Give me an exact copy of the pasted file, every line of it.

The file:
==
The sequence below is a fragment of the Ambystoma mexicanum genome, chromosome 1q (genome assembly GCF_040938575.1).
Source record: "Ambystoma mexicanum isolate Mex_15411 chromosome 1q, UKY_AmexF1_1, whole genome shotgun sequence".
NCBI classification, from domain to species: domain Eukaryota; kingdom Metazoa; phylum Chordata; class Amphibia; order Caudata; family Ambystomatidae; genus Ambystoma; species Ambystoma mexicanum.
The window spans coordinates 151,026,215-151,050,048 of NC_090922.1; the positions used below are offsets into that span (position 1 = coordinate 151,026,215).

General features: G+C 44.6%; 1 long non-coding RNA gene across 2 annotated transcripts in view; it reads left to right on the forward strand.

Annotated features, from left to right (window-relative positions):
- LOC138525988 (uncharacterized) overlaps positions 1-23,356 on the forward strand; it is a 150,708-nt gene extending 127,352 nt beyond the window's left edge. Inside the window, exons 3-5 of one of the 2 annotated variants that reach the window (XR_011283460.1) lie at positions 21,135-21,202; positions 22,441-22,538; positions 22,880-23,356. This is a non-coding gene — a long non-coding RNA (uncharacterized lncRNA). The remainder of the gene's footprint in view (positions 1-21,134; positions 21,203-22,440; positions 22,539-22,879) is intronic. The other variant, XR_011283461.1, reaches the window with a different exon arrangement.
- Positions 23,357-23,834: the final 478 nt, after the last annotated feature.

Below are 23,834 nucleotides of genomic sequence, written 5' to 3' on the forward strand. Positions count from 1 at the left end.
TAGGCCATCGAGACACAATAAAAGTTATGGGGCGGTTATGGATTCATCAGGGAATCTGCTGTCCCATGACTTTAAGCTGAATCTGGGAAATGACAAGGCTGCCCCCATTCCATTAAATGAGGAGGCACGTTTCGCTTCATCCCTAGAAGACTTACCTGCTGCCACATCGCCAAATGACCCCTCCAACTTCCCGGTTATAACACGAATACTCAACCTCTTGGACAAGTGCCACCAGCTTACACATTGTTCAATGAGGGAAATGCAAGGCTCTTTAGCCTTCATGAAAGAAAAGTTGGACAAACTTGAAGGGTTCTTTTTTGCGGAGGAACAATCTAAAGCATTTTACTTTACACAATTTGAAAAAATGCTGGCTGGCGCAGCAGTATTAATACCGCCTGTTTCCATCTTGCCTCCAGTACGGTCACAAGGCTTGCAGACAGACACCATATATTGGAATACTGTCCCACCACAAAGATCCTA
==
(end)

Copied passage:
The sequence below is a fragment of the Ambystoma mexicanum genome, chromosome 1q (genome assembly GCF_040938575.1).
Source record: "Ambystoma mexicanum isolate Mex_15411 chromosome 1q, UKY_AmexF1_1, whole genome shotgun sequence".
NCBI classification, from domain to species: domain Eukaryota; kingdom Metazoa; phylum Chordata; class Amphibia; order Caudata; family Ambystomatidae; genus Ambystoma; species Ambystoma mexicanum.
The window spans coordinates 151,026,215-151,050,048 of NC_090922.1; the positions used below are offsets into that span (position 1 = coordinate 151,026,215).

General features: G+C 44.6%; 1 long non-coding RNA gene across 2 annotated transcripts in view; it reads left to right on the forward strand.

Annotated features, from left to right (window-relative positions):
- LOC138525988 (uncharacterized) overlaps positions 1-23,356 on the forward strand; it is a 150,708-nt gene extending 127,352 nt beyond the window's left edge. Inside the window, exons 3-5 of one of the 2 annotated variants that reach the window (XR_011283460.1) lie at positions 21,135-21,202; positions 22,441-22,538; positions 22,880-23,356. This is a non-coding gene — a long non-coding RNA (uncharacterized lncRNA). The remainder of the gene's footprint in view (positions 1-21,134; positions 21,203-22,440; positions 22,539-22,879) is intronic. The other variant, XR_011283461.1, reaches the window with a different exon arrangement.
- Positions 23,357-23,834: the final 478 nt, after the last annotated feature.

Below are 23,834 nucleotides of genomic sequence, written 5' to 3' on the forward strand. Positions count from 1 at the left end.
TAGGCCATCGAGACACAATAAAAGTTATGGGGCGGTTATGGATTCATCAGGGAATCTGCTGTCCCATGACTTTAAGCTGAATCTGGGAAATGACAAGGCTGCCCCCATTCCATTAAATGAGGAGGCACGTTTCGCTTCATCCCTAGAAGACTTACCTGCTGCCACATCGCCAAATGACCCCTCCAACTTCCCGGTTATAACACGAATACTCAACCTCTTGGACAAGTGCCACCAGCTTACACATTGTTCAATGAGGGAAATGCAAGGCTCTTTAGCCTTCATGAAAGAAAAGTTGGACAAACTTGAAGGGTTCTTTTTTGCGGAGGAACAATCTAAAGCATTTTACTTTACACAATTTGAAAAAATGCTGGCTGGCGCAGCAGTATTAATACCGCCTGTTTCCATCTTGCCTCCAGTACGGTCACAAGGCTTGCAGACAGACACCATATATTGGAATACTGTCCCACCACAAAGATCCTA